Musician George Tavlakis has owned the Rovani slave Yeraki for a month now. George believes that chaining Yeri will stifle his creativity. Everyone else believes that not chaining Yeri will result in a wild, dangerous and disobedient slave. It seems to George that the warnings are prophetic after Yeri mortally insults a dangerous man, placing not only his life in danger, but George’s, too. When Yeri then dares to question his decisions, George wonders if he’ll be forced to chain Yeri for the slave’s own good or if he’s just overreacting to having his will thwarted.
To chain or not to chain is the question that occupies George’s thoughts as he tries to survive the danger his slave has unwittingly placed him in.
The elevator chimed quietly as the doors opened. George stepped into the car quickly. Yeri followed, of course, if not as abruptly. The Rovani examined the plate of floor buttons then nodded to himself. He inserted the key card into a slot and touched the button with the number twenty labeled on it. The button lit up, the elevator doors closed a moment later, and up they went. Yeri blinked and widened his stance, automatically adjusting to the motion.
“Does this hurt your ears?”
“Not so far, master.” Yeri glanced up. “Motor and pulley system, yes, master?”
“You know, I have no idea. I’ve never put any thought into how elevators work. It’s enough for me that they work.”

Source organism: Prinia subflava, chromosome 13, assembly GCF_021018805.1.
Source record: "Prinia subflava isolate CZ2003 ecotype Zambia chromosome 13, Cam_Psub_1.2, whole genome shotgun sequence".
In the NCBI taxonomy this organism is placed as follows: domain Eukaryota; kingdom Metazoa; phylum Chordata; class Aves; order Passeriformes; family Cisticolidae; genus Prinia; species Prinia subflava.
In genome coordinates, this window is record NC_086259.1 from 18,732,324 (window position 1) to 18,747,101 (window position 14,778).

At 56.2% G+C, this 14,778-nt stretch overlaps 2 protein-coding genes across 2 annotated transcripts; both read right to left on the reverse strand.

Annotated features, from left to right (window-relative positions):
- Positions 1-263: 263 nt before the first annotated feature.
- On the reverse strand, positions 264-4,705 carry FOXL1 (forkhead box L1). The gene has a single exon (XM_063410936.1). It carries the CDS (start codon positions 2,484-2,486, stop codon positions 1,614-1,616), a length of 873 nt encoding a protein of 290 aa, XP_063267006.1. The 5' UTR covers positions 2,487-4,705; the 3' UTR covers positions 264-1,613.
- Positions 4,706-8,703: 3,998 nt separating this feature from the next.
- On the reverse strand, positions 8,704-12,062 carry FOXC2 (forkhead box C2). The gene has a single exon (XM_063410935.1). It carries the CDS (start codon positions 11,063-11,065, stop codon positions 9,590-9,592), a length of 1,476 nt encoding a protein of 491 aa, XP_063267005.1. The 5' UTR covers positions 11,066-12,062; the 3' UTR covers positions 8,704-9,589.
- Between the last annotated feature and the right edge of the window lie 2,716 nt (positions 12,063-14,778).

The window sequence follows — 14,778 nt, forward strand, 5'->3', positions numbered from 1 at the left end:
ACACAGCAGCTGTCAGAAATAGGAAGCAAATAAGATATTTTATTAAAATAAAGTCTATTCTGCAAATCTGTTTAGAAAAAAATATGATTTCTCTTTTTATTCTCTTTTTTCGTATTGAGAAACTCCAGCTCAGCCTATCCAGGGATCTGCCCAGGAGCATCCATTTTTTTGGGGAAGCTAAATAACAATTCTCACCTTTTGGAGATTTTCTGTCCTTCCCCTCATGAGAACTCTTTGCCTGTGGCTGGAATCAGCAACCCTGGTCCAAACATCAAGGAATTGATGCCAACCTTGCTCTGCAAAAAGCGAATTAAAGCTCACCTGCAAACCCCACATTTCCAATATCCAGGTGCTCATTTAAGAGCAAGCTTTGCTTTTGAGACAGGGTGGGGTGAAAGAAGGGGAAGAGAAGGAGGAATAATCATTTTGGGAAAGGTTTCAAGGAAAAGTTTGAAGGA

Yeri chuckled softly. “Yes, master, good point.”
“You’re as curious as a cat, though, aren’t you?” George grinned at Yeri fondly. More than once, he’d noticed Yeri’s deep curiosity about pretty much everything.
“Well, master, I have every genetic right to be that way.”
George laughed. Yeri’s sense of humor was on the dry side and only expressed itself infrequently. He was well aware that sarcasm wasn’t considered becoming in a slave; he didn’t care. He liked Yeri’s flashes of spunk. He was quickly acquiring the opinion that chain discipline was bad for the soul, mostly due to the slow progress his own slave was making now that the discipline had been dropped.
They exited the elevator and quickly found their suite. Yeri opened the door and held it for him.
“You’re not a butler, Yeri.”
“Master, I don’t smell a butler in the area. It’s my place to serve you in any way you need, even if all you need, right now, is a doorstop.”
George looked at Yeri closely, alert for any hint of humor, but as far as he could tell, the Rovani was dead serious about this. “If you insist,” he said at length and walked into the suite. It was almost breathtaking. The large room was elegant, open and airy. The furnishings looked expensive. It was almost like walking into his mother’s mansion but without her air of disapproval tainting everything.
“Don’t you like it, master?” Yeri came up beside him, giving him one of those sideways glances he was so good at. “Your scent...”
“A little conflicted, am I?” George smiled at the Rovani. “The last time I was some place this nice, I was being lectured by Mom about how I needed to give up music and change my wastrel ways.”
Yeri snorted softly. “I would be very disappointed in you, master, if you were to give up music.”
“Mom liked you,” George continued, reaching up to brush Yeri’s mane out of his face again.
“Master...” Yeri trailed off then shrugged. “I liked her also, and I owe her my life, but once I was healthy, she had no real use for me. I was... decorative.”
“You still are,” George suggested, fighting down a grin at the pained look Yeri gave him. “You couldn’t walk ten feet in that lobby without getting your picture taken.”